Bird Is the Word

Instead of the cop-out chicken dish, branch out and try some quail.
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Illustration by Maïté Franchi

For a lot of chefs, chicken is the equivalent of a culinary cop-out. It’s an amateur order, for sure, but no menu would be complete without it, right? “Well, we always like to have some kind of poultry on the menu,” admits Sotto’s chef de cuisine, Danny Combs. “But we know that people also want to eat things they don’t get at home, so we try to find a balance between intriguing our guests but keeping it familiar. Not a lot of people get quail at home, so they really enjoy it.” Combs orders his quail from Manchester Farm in South Carolina, where all birds are butchered by hand. They arrive to his kitchen with leg and thigh bones intact, but a boned-out breast cavity. “We grill the birds evenly on both sides so that the bottom half isn’t overdone. It also has to rest properly. The flame has to be under control too. In fact, the flame is almost an ingredient of its own in this dish, it’s that important.” Combs explains that finding the ideal cooking method and time can be challenging when trying out a new dish. “We’ve definitely eaten our fair share of mistakes at the end of the night.”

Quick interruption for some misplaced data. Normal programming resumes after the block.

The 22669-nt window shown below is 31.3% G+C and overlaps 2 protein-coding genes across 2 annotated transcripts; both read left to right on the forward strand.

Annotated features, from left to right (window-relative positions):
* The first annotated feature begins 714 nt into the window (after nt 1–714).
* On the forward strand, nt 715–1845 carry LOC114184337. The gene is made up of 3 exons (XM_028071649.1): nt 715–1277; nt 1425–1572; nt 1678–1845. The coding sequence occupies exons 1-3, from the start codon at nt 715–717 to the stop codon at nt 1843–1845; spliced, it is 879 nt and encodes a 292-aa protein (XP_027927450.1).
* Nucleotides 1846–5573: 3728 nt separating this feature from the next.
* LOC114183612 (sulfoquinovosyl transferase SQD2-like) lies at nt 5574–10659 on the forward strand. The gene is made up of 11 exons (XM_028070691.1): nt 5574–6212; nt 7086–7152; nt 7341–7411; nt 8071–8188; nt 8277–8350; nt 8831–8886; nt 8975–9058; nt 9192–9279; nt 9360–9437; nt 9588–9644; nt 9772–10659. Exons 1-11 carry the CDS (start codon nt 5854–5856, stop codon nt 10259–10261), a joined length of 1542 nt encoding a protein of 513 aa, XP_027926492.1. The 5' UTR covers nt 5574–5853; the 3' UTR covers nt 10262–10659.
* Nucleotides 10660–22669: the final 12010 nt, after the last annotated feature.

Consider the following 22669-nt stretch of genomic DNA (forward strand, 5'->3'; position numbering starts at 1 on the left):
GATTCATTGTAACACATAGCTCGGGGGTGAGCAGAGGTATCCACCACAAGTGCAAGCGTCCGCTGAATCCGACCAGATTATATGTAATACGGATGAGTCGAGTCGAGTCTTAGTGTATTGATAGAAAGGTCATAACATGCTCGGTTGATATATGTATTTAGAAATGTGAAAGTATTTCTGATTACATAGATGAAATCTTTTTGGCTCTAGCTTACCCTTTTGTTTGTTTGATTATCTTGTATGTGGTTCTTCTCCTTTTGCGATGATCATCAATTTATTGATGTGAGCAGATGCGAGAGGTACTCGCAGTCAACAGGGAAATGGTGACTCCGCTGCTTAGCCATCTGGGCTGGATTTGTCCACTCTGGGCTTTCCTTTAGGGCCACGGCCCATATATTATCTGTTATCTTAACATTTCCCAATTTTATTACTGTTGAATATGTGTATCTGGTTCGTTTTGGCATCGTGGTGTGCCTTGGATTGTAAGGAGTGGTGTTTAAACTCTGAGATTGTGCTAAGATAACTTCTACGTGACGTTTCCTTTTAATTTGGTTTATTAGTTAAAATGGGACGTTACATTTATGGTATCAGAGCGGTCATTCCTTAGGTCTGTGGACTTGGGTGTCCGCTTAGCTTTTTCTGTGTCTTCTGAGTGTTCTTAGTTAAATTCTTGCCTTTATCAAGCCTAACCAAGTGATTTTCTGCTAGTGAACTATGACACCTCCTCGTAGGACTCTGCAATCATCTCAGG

Grilled Quail À La Combs

  1. Remove from packing and carefully release the wire that holds the bird in shape.
  2. Rinse and pat the bird dry.
  3. Make a quick marinade with olive oil, minced garlic, orange zest, chopped fennel fronds, and a little fennel pollen. Toss the quail with the marinade, salt, and pepper, and marinate in the fridge for 2–3 hours. Allow the mixture to come to room temperature before grilling.
  4. Grill for two and a half minutes on each side, making sure that legs get plenty of direct heat. Remove from the grill and let the quail rest for about five minutes before serving.

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